Money from special fund

Money from special fund

Ex-cardinal Theodore McCarrick, who was dismissed from the priesthood for sexual abuse, is again in the headlines. He allegedly transferred about a million dollars to a controversial organization when he was Archbishop of Washington.

As reported by the Washington Post (Monday local time), McCarrick allegedly secretly transferred about $1 million to a controversial organization of Catholic missionaries during his tenure as archbishop of Washington.

Institute founder himself convicted of abuse

According to the report, the money flowed to the "Institute of the Incarnate Word" founded by Carlos Miguel Buela in Argentina in 1984. Its founder was convicted in 2016 of sexual "misconduct" with seminarians.

The priest allegedly coerced young men under his care into sexual acts – as McCarrick himself did, according to a ruling by the Congregation for the Doctrine of the Faith. The Vatican put the organization in connection with appropriate investigations temporarily under supervision.

Money from fund may have been spent without consultation

According to the newspaper, it remained unclear why former Cardinal McCarrick had transferred money to the organization between 2004 and 2017. The money, according to the report, came from the "Archbishop's Special Fund," a kind of special fund from which McCarrick gave money to senior Vatican staffers, among others.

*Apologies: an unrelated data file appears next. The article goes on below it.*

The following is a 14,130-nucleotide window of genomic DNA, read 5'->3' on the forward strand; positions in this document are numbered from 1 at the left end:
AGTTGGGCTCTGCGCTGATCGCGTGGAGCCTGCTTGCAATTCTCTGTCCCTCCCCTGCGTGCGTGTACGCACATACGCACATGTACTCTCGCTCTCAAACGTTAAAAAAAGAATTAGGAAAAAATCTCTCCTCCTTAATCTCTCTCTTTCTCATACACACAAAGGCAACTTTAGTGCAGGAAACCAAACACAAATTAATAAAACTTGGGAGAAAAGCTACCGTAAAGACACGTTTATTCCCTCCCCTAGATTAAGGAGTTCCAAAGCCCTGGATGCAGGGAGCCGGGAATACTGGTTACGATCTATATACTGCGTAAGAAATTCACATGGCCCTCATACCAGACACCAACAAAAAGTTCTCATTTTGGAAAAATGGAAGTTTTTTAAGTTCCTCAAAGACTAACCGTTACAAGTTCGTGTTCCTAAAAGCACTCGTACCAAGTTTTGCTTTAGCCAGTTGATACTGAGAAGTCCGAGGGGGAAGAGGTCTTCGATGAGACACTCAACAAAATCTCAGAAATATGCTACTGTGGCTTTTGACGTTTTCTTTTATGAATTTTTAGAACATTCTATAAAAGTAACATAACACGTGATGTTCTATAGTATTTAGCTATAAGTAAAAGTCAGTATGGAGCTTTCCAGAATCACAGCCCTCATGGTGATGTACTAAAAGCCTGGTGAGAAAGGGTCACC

A spokeswoman for the archdiocese said McCarrick raised about six million dollars for the fund himself and spent it without consultation. "Therefore, all questions would have to be addressed to him," the spokeswoman said.

Ultraconservative institute now under investigation

The Vatican confirmed that it had taken action against Buela several times for sexual misconduct with seminarians. As a result, the founder of the institute had to move to a monastery in Spain, which he is not allowed to leave due to a ban confirmed by Pope Francis.

Now the organization itself is being investigated, which is considered to be part of the ultra-conservative circle with sympathies for the former military junta. McCarrick is said to have helped the institute expand its activities in the U.S. By its own account, the organization includes priests, religious and seminarians in 38 countries.

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